Philadelphia stands to gain at least two new medical marijuana stores
while Reading scored three more dispensaries with the awarding of
permits Tuesday morning by the Pennsylvania Department of Health.
MLH Explorations LLC, a cannabis company aligned with Thomas Jefferson
University, won a permit to operate a retail outlet at 8th and Locust
Streets. The retail outlet will do business as Solterra Care - Locust
Beyond/Hello, which is readying a dispensary at 12th and Sansom
Streets for the first quarter of 2019, also plans to open a retail
store at 475 N. 5th Street in Northern Liberties. Beyond / Hello is
owned by Franklin Bioscience LLC which already operates a dispensary
[continues 209 words]
Legalizing marijuana is looming as a next big political showdown at
the Minnesota State Capitol.
Fully legalizing marijuana in Minnesota is looming as a next big
political showdown at the Capitol, as a growing number of states are
ending bans on recreational cannabis.
Gov.-elect Tim Walz, who favors ending marijuana prohibition, will
replace Gov. Mark Dayton, who doesn't. A new Democratic House majority
will debate proposals to legalize next year and will likely take votes
on the issue as soon as 2019 or 2020. And, not one but two legal pot
parties -- the Grassroots-Legalize Cannabis Party and Legal Marijuana
Now Party -- emerged with 5 percent of the vote in statewide
elections, giving them "major party status," which means automatic
ballot access and the chance for campaign subsidies.
[continues 1075 words]
NEW YORK - One of the world's biggest tobacco companies is diving into
the cannabis market with a $1.8 billion buy-in.
Store manager Stephanie Hunt posed for photos, in July 2015, with a
pack of Marlboro cigarettes, an Altria brand, at a Smoker Friendly
shop in Pittsburgh. Altria is diving into the Canadian cannabis market
with a $2.4 billion investment in Toronto-based medical and
recreational marijuana provider Cronos Group.
Marlboro maker Altria Group Inc. is taking a 45 percent stake in
Cronos Group, the Canadian medical and recreational marijuana provider
[continues 244 words]
DETROIT - Michigan is officially the first state in the Midwest to
allow marijuana for more than medical purposes.
Today marks the first day for the legal recreational partaking of pot
in Michigan following voters' strong endorsement in the Nov. 6 election.
Staff at the Lansing City Pulse, a weekly alternative newspaper,
marked the day by handing out free joints across the street from the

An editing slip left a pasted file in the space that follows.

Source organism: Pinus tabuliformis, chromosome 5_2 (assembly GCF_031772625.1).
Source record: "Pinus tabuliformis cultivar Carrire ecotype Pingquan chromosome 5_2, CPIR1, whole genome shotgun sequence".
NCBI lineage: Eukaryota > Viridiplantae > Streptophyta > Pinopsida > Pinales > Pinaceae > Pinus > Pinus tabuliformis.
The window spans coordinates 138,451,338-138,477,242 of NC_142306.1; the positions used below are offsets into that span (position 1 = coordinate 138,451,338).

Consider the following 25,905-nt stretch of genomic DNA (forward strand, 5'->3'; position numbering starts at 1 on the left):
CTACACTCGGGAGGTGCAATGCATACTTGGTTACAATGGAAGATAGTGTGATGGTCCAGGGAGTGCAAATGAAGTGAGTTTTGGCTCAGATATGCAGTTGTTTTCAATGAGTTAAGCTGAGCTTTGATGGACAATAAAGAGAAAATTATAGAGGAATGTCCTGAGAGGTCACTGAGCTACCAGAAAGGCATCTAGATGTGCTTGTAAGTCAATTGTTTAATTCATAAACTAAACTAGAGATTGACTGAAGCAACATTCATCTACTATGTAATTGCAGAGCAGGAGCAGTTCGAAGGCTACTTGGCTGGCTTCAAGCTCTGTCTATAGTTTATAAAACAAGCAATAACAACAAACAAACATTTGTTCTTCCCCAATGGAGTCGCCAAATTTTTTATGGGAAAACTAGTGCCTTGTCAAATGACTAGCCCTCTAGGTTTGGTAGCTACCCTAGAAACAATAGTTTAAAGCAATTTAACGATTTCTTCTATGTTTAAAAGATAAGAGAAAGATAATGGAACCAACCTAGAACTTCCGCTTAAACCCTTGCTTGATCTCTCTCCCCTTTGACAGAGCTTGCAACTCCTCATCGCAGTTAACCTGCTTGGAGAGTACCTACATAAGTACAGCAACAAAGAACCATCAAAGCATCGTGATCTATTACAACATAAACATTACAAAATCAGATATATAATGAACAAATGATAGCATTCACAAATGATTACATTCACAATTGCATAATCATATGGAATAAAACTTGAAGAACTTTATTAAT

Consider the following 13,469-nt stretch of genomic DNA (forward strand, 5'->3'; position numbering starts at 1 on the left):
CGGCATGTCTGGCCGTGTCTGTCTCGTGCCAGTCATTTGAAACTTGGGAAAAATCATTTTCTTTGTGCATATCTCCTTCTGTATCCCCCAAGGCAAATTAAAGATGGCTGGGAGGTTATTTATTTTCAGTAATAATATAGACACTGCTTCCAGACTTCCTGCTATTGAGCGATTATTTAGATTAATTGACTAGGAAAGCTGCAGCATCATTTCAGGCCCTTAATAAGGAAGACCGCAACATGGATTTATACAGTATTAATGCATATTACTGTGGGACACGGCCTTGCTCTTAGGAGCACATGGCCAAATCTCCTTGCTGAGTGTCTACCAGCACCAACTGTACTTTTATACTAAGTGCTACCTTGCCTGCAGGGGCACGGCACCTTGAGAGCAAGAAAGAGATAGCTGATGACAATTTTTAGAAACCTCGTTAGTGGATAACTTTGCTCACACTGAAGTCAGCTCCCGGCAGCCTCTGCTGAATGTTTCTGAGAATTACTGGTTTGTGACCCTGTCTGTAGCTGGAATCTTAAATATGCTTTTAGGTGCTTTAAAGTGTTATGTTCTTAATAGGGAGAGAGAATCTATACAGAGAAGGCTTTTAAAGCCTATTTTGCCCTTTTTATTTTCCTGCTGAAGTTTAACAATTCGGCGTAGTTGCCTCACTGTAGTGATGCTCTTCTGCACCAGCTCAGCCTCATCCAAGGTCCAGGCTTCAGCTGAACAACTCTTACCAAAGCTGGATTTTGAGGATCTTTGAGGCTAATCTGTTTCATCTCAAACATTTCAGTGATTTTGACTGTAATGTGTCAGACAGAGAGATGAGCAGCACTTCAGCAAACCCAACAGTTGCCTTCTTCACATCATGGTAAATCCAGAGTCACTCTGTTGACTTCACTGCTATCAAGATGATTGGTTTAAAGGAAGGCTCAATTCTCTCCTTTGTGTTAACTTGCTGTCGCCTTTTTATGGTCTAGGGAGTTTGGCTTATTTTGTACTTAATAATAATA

Michigan is now among nearly a dozen states and the District of
Columbia with legalized recreational marijuana. Still, retail shops
are still months away and must involve state regulators.
[continues 51 words]
As dozens of states move toward legalizing marijuana -- for both
medical and recreational purposes -- scientists and parents have asked
what the impact might be on children. Will more teens use pot? Will
doing so cause behavioral problems? Will they develop a substance-use
According to a new study published last month in the journal Addiction:
yes, probably not, and maybe.
The study, led by the Annenberg Public Policy Center at the University
of Pennsylvania, found that marijuana use among teens does not lead to
conduct problems. In fact, it's the other way around. Adolescents with
conduct problems, like cheating, skipping class, and stealing, are
more likely to gravitate toward marijuana use.
[continues 608 words]
The Minnesota Department of Health is adding the degenerative
neurological disorder to its cannabis program, which includes cancer
pain, epileptic seizures, PTSD and autism. Research is limited, but
findings suggest that cannabis inhibits the formation of proteins
linked to memory loss and dementia.
Alzheimer's disease will be eligible for treatment with medical
marijuana in Minnesota starting next year, becoming the 14th health
condition certified by the state since the program began in 2015.
The Minnesota Department of Health announced Monday that it was adding
the degenerative neurological disorder to its cannabis program, which
already includes cancer pain, epileptic seizures, post-traumatic
stress disorder and autism.
[continues 525 words]
University of Hawaii researchers have discovered that the use of
marijuana may reverse heart failure.